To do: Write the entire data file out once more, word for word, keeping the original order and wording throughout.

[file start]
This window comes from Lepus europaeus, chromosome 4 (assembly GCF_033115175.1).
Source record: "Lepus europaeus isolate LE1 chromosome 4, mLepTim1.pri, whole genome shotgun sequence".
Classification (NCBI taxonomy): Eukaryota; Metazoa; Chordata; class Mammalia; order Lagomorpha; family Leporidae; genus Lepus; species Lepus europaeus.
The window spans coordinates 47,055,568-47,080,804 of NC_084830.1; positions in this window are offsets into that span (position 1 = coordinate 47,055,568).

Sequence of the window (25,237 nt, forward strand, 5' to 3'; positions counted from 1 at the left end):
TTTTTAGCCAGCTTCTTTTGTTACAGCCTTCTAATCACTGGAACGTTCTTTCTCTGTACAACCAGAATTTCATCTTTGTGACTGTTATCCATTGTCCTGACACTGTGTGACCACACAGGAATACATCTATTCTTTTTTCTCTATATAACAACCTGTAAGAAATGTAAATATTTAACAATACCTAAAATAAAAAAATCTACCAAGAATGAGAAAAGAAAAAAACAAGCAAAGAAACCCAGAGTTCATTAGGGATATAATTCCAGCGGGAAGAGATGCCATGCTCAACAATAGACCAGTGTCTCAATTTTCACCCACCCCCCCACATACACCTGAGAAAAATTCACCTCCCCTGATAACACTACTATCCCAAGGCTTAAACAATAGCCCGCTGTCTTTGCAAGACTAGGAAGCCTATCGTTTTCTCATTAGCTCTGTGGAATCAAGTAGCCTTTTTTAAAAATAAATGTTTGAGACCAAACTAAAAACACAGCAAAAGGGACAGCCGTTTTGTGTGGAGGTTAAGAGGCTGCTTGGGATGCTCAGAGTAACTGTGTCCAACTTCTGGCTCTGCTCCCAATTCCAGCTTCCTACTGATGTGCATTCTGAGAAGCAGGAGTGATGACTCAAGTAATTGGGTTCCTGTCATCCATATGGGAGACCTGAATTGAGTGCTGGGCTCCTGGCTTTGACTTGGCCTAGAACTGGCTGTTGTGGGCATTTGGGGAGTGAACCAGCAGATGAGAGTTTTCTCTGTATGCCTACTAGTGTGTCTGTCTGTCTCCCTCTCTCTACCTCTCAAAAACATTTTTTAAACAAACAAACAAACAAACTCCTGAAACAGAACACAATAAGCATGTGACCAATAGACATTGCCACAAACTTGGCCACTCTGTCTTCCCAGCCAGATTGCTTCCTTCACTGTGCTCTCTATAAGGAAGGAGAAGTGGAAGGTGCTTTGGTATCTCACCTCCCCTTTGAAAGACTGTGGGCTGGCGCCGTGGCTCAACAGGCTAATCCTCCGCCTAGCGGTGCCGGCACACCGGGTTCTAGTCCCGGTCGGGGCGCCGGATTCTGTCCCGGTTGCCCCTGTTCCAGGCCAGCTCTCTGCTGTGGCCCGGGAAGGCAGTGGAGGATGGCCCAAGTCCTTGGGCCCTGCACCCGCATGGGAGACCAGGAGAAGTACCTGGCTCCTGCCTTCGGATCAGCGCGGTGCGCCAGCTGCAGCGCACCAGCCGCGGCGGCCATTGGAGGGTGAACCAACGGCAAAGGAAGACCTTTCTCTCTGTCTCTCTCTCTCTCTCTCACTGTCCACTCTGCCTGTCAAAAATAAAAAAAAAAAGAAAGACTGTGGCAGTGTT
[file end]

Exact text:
This window comes from Lepus europaeus, chromosome 4 (assembly GCF_033115175.1).
Source record: "Lepus europaeus isolate LE1 chromosome 4, mLepTim1.pri, whole genome shotgun sequence".
Classification (NCBI taxonomy): Eukaryota; Metazoa; Chordata; class Mammalia; order Lagomorpha; family Leporidae; genus Lepus; species Lepus europaeus.
The window spans coordinates 47,055,568-47,080,804 of NC_084830.1; positions in this window are offsets into that span (position 1 = coordinate 47,055,568).

Sequence of the window (25,237 nt, forward strand, 5' to 3'; positions counted from 1 at the left end):
TTTTTAGCCAGCTTCTTTTGTTACAGCCTTCTAATCACTGGAACGTTCTTTCTCTGTACAACCAGAATTTCATCTTTGTGACTGTTATCCATTGTCCTGACACTGTGTGACCACACAGGAATACATCTATTCTTTTTTCTCTATATAACAACCTGTAAGAAATGTAAATATTTAACAATACCTAAAATAAAAAAATCTACCAAGAATGAGAAAAGAAAAAAACAAGCAAAGAAACCCAGAGTTCATTAGGGATATAATTCCAGCGGGAAGAGATGCCATGCTCAACAATAGACCAGTGTCTCAATTTTCACCCACCCCCCCACATACACCTGAGAAAAATTCACCTCCCCTGATAACACTACTATCCCAAGGCTTAAACAATAGCCCGCTGTCTTTGCAAGACTAGGAAGCCTATCGTTTTCTCATTAGCTCTGTGGAATCAAGTAGCCTTTTTTAAAAATAAATGTTTGAGACCAAACTAAAAACACAGCAAAAGGGACAGCCGTTTTGTGTGGAGGTTAAGAGGCTGCTTGGGATGCTCAGAGTAACTGTGTCCAACTTCTGGCTCTGCTCCCAATTCCAGCTTCCTACTGATGTGCATTCTGAGAAGCAGGAGTGATGACTCAAGTAATTGGGTTCCTGTCATCCATATGGGAGACCTGAATTGAGTGCTGGGCTCCTGGCTTTGACTTGGCCTAGAACTGGCTGTTGTGGGCATTTGGGGAGTGAACCAGCAGATGAGAGTTTTCTCTGTATGCCTACTAGTGTGTCTGTCTGTCTCCCTCTCTCTACCTCTCAAAAACATTTTTTAAACAAACAAACAAACAAACTCCTGAAACAGAACACAATAAGCATGTGACCAATAGACATTGCCACAAACTTGGCCACTCTGTCTTCCCAGCCAGATTGCTTCCTTCACTGTGCTCTCTATAAGGAAGGAGAAGTGGAAGGTGCTTTGGTATCTCACCTCCCCTTTGAAAGACTGTGGGCTGGCGCCGTGGCTCAACAGGCTAATCCTCCGCCTAGCGGTGCCGGCACACCGGGTTCTAGTCCCGGTCGGGGCGCCGGATTCTGTCCCGGTTGCCCCTGTTCCAGGCCAGCTCTCTGCTGTGGCCCGGGAAGGCAGTGGAGGATGGCCCAAGTCCTTGGGCCCTGCACCCGCATGGGAGACCAGGAGAAGTACCTGGCTCCTGCCTTCGGATCAGCGCGGTGCGCCAGCTGCAGCGCACCAGCCGCGGCGGCCATTGGAGGGTGAACCAACGGCAAAGGAAGACCTTTCTCTCTGTCTCTCTCTCTCTCTCTCACTGTCCACTCTGCCTGTCAAAAATAAAAAAAAAAAGAAAGACTGTGGCAGTGTT